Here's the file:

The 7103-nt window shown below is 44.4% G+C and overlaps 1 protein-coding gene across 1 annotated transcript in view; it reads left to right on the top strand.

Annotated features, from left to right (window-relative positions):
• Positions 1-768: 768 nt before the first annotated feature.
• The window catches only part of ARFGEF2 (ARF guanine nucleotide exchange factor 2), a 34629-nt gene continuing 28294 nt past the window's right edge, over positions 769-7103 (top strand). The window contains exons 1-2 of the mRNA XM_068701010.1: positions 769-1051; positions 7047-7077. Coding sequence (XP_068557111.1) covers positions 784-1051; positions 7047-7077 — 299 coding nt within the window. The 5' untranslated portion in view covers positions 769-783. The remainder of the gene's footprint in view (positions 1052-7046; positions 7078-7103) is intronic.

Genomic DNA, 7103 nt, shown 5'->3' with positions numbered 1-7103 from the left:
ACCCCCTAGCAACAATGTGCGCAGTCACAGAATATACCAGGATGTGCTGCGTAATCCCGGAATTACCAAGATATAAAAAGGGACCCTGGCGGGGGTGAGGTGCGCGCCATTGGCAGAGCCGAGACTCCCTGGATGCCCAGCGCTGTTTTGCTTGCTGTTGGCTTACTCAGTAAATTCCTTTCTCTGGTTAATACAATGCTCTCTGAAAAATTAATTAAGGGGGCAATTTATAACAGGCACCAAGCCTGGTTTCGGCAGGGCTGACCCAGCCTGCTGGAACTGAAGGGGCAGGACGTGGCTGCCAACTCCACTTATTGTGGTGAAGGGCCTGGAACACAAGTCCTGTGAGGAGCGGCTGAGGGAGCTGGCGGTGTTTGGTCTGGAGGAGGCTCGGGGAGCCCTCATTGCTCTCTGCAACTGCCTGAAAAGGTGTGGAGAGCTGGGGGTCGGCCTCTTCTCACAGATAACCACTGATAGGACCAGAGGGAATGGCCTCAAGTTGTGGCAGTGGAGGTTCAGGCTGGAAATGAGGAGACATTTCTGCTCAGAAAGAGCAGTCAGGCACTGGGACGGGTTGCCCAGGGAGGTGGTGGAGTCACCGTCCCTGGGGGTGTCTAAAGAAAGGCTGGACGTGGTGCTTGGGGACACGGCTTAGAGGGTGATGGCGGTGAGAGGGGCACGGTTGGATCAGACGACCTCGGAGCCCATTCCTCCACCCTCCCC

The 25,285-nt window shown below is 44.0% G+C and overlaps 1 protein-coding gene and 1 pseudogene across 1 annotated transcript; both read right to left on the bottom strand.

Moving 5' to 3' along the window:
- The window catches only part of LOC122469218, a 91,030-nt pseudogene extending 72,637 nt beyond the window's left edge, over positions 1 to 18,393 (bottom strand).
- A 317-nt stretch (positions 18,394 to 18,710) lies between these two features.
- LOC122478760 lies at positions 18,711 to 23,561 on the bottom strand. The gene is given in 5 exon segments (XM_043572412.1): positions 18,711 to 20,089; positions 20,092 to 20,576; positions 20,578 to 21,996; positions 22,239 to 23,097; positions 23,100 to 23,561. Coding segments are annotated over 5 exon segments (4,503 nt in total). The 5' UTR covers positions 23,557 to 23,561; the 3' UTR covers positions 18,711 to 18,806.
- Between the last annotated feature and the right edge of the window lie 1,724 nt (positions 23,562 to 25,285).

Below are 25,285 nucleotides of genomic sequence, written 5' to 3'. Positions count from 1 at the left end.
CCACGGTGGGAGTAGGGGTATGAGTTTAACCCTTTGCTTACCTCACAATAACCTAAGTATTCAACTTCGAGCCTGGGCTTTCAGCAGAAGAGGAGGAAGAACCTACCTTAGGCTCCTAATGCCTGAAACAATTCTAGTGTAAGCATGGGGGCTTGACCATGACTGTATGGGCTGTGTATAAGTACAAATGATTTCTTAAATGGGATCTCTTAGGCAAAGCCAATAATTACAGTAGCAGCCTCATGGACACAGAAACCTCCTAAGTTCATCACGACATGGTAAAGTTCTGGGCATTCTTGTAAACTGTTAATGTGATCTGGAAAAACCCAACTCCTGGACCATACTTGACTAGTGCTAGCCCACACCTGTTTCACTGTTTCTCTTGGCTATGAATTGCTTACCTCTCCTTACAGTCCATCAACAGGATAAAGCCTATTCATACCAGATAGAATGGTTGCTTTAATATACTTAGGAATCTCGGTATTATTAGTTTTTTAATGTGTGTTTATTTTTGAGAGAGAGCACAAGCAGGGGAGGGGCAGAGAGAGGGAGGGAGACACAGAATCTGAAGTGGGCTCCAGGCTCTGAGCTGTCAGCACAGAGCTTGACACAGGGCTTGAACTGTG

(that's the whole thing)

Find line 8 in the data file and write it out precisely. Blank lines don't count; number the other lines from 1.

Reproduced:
Moving 5' to 3' along the window: